Following a case conference, parties to a family law proceeding (Michelon v. Ryder) reached a comprehensive agreement on a final order. The Court noted that the agreement was an excellent result for all involved. However, the Court questioned its jurisdiction to include a term in the order requiring the parties to submit to secondary arbitration.
The Paragraph in question read as follows:
The parties shall appoint Jared Norton as their Parenting Coordinator in accordance with section 59.7 of the Family Law Act and the Arbitration Act for a period of 2 years. Each party shall pay for his or her intake session with the Parenting Coordinator. Each joint session with the Parenting Coordinator will be a shared expense. The Parenting Coordinator shall facilitate communication of the parties and have the authority to resolve by mediation or arbitration only the enumerated issues set out on paragraph 45 herein in accordance with a “secondary arbitration” as defined in section 59.7 of the Family Law Act. If a dispute arises that cannot be resolved with the agreement of the parties and where the Parenting Coordinator is asked to render an arbitral award, the Parenting Coordinator will determine costs for each such award. The parties shall enter into the Parenting Coordinator’s standard agreement within 30 days. Neither party objects to the parenting Coordinator acting as arbitrator based on section 35 of the Arbitration Act.
The Court noted that it was bound by a decision of the Ontario Court of Appeal [M.(C.A.) v. M.(D.)] in which the Court concluded that a court has “no authority” to delegate its power to determine custody or access to a third party. This includes a lack of jurisdiction to order parents to jointly retain a parent co-ordinator with appropriate expertise to facilitate the parties’ communication, assist in decision-making, and arbitrate if necessary.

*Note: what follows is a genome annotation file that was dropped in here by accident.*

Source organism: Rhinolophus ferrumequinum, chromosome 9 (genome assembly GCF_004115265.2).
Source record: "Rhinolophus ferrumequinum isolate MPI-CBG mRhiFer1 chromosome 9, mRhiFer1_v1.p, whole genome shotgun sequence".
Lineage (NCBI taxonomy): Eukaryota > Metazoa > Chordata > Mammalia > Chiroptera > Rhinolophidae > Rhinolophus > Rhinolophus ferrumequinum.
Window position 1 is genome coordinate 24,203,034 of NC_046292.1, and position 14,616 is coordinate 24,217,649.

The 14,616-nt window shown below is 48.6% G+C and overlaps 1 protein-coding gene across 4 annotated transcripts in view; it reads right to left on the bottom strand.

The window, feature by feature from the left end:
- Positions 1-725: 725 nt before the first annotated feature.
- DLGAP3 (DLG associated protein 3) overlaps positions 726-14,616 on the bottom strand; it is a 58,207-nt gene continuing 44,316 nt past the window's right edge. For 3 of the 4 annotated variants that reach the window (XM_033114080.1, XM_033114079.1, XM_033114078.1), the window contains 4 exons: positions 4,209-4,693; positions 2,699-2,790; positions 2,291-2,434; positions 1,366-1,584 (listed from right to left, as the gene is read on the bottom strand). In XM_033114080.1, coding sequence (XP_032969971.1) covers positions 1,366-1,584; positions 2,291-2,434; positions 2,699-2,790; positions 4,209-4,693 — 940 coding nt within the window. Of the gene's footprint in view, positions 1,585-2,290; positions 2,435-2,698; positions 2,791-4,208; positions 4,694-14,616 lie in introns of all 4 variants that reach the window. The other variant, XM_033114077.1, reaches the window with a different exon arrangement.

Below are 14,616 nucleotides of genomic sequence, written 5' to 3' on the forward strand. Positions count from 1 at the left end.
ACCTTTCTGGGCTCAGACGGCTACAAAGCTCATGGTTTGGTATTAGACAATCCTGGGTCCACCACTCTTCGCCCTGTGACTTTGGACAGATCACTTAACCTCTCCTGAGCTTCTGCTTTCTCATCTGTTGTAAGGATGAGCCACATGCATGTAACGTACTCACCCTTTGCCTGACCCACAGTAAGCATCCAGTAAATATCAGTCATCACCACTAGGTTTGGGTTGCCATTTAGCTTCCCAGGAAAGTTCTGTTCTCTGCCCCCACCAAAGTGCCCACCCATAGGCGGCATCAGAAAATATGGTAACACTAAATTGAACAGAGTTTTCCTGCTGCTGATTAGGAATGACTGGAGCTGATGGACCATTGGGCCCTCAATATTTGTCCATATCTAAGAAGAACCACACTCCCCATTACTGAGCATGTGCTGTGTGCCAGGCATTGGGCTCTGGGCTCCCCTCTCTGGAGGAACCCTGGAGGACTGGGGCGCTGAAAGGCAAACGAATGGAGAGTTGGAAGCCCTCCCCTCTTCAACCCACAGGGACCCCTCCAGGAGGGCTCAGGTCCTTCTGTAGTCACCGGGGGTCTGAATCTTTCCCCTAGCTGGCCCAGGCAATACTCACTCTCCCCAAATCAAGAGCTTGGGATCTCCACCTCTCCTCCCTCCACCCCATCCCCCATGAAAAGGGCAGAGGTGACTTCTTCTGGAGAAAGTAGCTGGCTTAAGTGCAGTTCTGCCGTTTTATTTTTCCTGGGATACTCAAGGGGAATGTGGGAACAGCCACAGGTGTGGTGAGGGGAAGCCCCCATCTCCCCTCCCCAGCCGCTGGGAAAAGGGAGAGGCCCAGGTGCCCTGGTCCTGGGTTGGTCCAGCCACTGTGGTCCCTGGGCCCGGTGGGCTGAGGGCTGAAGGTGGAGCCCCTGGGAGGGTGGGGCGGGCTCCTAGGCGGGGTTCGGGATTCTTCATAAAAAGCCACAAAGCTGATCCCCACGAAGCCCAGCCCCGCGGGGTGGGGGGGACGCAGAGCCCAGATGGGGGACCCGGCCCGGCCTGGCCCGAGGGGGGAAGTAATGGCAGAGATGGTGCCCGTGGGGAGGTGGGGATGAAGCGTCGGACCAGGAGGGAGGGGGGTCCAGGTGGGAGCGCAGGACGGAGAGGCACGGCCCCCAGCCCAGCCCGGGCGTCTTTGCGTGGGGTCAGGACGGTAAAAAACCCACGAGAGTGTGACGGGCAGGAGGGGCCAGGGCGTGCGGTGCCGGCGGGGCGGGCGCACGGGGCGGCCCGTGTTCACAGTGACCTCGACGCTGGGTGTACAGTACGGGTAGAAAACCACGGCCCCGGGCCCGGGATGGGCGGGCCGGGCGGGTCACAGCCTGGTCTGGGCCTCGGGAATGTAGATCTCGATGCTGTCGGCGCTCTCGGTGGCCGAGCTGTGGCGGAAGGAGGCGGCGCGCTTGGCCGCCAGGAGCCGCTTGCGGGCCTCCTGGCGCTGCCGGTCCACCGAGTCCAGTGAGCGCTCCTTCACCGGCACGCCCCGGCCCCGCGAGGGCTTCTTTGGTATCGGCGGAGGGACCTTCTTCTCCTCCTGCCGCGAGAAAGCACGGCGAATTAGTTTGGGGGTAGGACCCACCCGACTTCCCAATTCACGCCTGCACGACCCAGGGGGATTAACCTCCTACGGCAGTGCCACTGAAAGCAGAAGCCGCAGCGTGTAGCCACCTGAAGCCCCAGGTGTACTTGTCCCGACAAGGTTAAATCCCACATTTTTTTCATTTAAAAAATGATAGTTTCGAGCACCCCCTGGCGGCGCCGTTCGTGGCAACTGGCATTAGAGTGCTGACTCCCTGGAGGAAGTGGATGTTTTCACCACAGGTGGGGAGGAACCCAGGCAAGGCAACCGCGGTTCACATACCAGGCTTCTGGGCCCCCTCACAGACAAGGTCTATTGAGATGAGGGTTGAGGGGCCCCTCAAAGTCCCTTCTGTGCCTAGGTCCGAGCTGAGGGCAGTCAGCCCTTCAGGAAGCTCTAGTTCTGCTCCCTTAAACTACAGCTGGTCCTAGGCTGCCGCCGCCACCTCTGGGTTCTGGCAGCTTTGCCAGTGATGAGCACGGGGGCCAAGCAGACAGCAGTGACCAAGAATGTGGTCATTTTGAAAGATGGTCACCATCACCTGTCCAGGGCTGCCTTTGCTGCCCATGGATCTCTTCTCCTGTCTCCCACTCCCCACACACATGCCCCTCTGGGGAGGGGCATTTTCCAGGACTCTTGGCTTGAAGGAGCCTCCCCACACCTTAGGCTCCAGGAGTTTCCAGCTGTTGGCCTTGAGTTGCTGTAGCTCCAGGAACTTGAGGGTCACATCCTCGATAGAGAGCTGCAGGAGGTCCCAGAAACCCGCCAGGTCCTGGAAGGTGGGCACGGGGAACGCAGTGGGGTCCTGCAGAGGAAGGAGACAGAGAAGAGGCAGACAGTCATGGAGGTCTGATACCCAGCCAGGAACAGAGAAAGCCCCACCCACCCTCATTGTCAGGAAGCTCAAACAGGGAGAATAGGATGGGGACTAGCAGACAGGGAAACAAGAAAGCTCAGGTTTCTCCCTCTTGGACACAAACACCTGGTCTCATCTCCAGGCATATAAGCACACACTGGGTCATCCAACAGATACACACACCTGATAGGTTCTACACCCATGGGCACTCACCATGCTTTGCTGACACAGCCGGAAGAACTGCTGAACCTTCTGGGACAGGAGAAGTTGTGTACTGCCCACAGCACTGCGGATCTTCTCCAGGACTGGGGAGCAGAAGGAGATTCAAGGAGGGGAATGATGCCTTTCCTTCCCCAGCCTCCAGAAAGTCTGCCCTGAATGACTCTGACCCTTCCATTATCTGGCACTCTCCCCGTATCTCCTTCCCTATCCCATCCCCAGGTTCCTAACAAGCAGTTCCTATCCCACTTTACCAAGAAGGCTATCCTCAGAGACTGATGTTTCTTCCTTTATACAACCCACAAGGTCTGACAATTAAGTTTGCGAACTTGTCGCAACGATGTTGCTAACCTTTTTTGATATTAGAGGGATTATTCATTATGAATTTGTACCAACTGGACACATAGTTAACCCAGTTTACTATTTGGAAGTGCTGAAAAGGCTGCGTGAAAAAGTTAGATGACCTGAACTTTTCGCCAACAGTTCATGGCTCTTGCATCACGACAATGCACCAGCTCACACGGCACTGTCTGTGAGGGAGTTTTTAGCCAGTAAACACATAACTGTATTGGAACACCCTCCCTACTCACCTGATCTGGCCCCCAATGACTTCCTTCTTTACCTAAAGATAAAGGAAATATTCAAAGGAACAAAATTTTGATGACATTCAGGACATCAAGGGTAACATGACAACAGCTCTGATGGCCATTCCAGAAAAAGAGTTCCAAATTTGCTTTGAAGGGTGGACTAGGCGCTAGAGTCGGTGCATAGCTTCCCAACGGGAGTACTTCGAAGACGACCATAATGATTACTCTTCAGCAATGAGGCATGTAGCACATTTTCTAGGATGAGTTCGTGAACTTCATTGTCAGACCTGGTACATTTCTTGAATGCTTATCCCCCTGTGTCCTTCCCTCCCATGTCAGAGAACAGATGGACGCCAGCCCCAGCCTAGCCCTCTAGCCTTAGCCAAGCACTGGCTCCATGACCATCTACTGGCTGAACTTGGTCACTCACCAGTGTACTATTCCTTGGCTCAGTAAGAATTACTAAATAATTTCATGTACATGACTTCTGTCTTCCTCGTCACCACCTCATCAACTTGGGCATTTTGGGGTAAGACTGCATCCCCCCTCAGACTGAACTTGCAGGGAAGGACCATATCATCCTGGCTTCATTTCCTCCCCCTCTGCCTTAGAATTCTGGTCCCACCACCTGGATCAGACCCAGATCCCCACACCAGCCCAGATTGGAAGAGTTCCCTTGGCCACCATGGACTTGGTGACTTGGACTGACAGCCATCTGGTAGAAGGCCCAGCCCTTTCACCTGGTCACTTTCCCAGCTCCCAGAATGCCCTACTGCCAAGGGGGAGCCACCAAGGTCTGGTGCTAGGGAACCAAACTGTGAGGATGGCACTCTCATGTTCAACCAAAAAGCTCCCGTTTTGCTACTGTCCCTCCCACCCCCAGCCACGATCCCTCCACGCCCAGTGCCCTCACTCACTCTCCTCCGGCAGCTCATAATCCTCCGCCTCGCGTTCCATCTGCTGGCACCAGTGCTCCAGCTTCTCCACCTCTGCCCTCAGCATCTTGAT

Further, the Court noted that:
[T]he FLA does not contain a grant of the right to delegate a court’s jurisdiction to third parties. In fact, the definition section for Part IV of the FLA (Domestic Agreements) found at par. 51, makes reference to the terms “family law arbitration” and “family arbitration agreement”. But it contains no reference to a family arbitration order.
Section 3 of the FLA allows the court to “…appoint a person whom the parties have selected to mediate any matter that the court specifies…”, but that grant of authority is far different than the jurisdiction to appoint an arbitrator.
The Court emphasized that it’s clear that the Ontario statutory framework for the use of arbitration to settle family law disputes requires consent, as expressed in an arbitration agreement, in order to commence the process. That agreement can reference secondary arbitration to settle disputes that may arise later, however, it must be undertaken voluntarily. Court orders, even those on consent, do not allow a shortcut to arbitration.
The Court summarized its findings by stating that nothing prevented the parties in this case from signing the arbitration agreement contemplated in the draft order. They had already agreed to do so. They simply could not ask the Court to order them to do so.
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